As Scene was finding its direction, the rock world that fueled its coverage was hitting overdrive. Each record label had a branch office in Cleveland -- the better to sink money into increasingly lavish parties aimed at wooing impressionable critics. Every new record and every tour stop was heralded with cocktail shrimp and liquor, and any writer worth his tape deck grew fat on the label's dime.
This was a game Scene could play.
"Cleveland was the No. 1 market not only in America, but in the world, as far as being receptive for new music to happen," says Steve Popovich, founder of Cleveland International Records, which made Meat Loaf a star. "There was so much respect for what happened in this city by the radio and print media. Cleveland was a very wide-open town at that time."
An underground paper by necessity with the desire for mainstream appeal, Scene ditched the pretentiousness of other small-time rags and was better attuned to music than The Plain Dealer's Jane Scott or The Press' Bruno Bornino.
"They were the paper in town, there's no doubting that," remembers Agora founder Hank Lo Conti, who once asked Kabat to distribute Scene in Columbus -- the better to promote his club there. "Every kid that came in the club picked up the paper. You'd see 'em sitting out in the lobby reading it."
As labels paraded unknown bands through Cleveland clubs, Scene was given first crack at exposing them. When David Bowie's U.S. debut took place at Music Hall, Girard chronicled his visit alongside Rolling Stone; when the New York Dolls launched their first national tour, Girard endured a meal of roots and nuts at a hippie joint to get the story.
By 1973, Scene had become a major player in the local music machine, mainly by doing the bidding of the big boys on the block -- Belkin Productions and the Agora, Cleveland's twin concert powerhouses. Management wonks today would call it "synergy"; to Kabat and Girard, it was just survival. The promoters filled the paper with ads, and the writers repaid the favor in concert previews. Belkin had the pull to bring superstars to town -- and Scene had the power to get the word out.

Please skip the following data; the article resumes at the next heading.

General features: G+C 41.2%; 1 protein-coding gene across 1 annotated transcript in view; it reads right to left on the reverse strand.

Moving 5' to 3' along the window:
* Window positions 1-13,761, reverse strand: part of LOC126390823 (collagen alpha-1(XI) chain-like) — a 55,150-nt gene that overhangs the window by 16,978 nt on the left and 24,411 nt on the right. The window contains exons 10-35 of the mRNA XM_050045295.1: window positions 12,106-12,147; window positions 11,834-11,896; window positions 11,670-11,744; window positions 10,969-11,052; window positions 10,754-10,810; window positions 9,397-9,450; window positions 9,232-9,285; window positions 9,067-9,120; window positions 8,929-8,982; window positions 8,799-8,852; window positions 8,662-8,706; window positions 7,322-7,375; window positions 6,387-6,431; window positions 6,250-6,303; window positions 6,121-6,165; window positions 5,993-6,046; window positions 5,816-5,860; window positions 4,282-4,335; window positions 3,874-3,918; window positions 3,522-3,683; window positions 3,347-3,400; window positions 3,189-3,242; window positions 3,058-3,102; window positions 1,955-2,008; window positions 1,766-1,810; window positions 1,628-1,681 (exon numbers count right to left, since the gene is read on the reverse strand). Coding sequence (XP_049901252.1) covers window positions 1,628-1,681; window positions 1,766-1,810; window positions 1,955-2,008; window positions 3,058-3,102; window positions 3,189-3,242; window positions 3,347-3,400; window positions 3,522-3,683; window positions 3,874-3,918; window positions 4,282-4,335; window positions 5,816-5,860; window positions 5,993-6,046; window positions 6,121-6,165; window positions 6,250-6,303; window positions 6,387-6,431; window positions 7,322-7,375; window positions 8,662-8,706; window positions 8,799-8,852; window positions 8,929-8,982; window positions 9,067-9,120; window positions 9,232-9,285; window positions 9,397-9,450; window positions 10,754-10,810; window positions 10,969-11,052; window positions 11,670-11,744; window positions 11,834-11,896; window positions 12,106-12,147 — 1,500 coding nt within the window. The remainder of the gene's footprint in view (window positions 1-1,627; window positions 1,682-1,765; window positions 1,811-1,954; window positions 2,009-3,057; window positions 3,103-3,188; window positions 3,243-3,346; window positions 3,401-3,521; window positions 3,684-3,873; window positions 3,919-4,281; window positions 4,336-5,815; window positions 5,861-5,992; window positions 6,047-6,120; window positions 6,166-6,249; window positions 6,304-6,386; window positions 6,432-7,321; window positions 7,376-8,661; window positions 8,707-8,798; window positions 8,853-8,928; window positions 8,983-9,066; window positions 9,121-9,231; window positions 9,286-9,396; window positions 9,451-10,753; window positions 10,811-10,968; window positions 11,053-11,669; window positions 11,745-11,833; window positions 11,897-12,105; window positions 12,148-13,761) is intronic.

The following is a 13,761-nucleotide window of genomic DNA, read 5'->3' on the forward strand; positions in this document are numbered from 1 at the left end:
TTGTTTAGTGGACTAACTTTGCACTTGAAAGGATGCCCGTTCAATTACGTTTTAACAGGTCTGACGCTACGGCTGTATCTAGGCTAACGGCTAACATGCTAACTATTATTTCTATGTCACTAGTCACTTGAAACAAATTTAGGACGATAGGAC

"Everyone knew at the time that Cleveland was a music force, and it took all the effort on all these people's parts to continue that and establish Cleveland for what it was," says Jules Belkin. "We were always willing to take an extra gamble on something that might be new, and we felt it'd be good for the city. We knew, with Scene, at least we had one area of support."
By the time the paper's fifth anniversary approached, it had grown to a roster of 20 full-time staffers and a circulation of 30,000. Interviews with burgeoning and established stars increasingly supplanted the brief think pieces by writers like Barry Burrito and Al Fusion and John Shirtless -- most of them pseudonyms for Girard. The operation moved from East 124th and Euclid to a basement at 1314 Huron, in the heart of downtown. Dank and claustrophobic, with leaky pipes and gamey Astroturf carpet, the space was universally heralded as a bunker. Fluorescent lights illuminated the only hint of decor: rock posters that propped up wafer-thin walls. It was the most spectacular setting Scene had ever known, and it was home for the next 15 years.
A Legacy of Liquor
When the paper moved to Huron Road in 1974, its next-door neighbor was the National Council on Alcoholism. The irony was large enough to block traffic.
Kabat's morning strolls to work met with winos passed out on the NCA's doorstep. Once he'd confirmed that none were his men, he launched into action: The agency had entrusted him with a bottle of Ripple, with instructions to dispense only enough to bring the drunks back to consciousness. Kabat would employ similar measures with his staff.
Booze was as much a part of Scene as concert listings and typos. Tuesdays took their toll on the heartiest of men; it was the day each week's writing finally was created in galley form.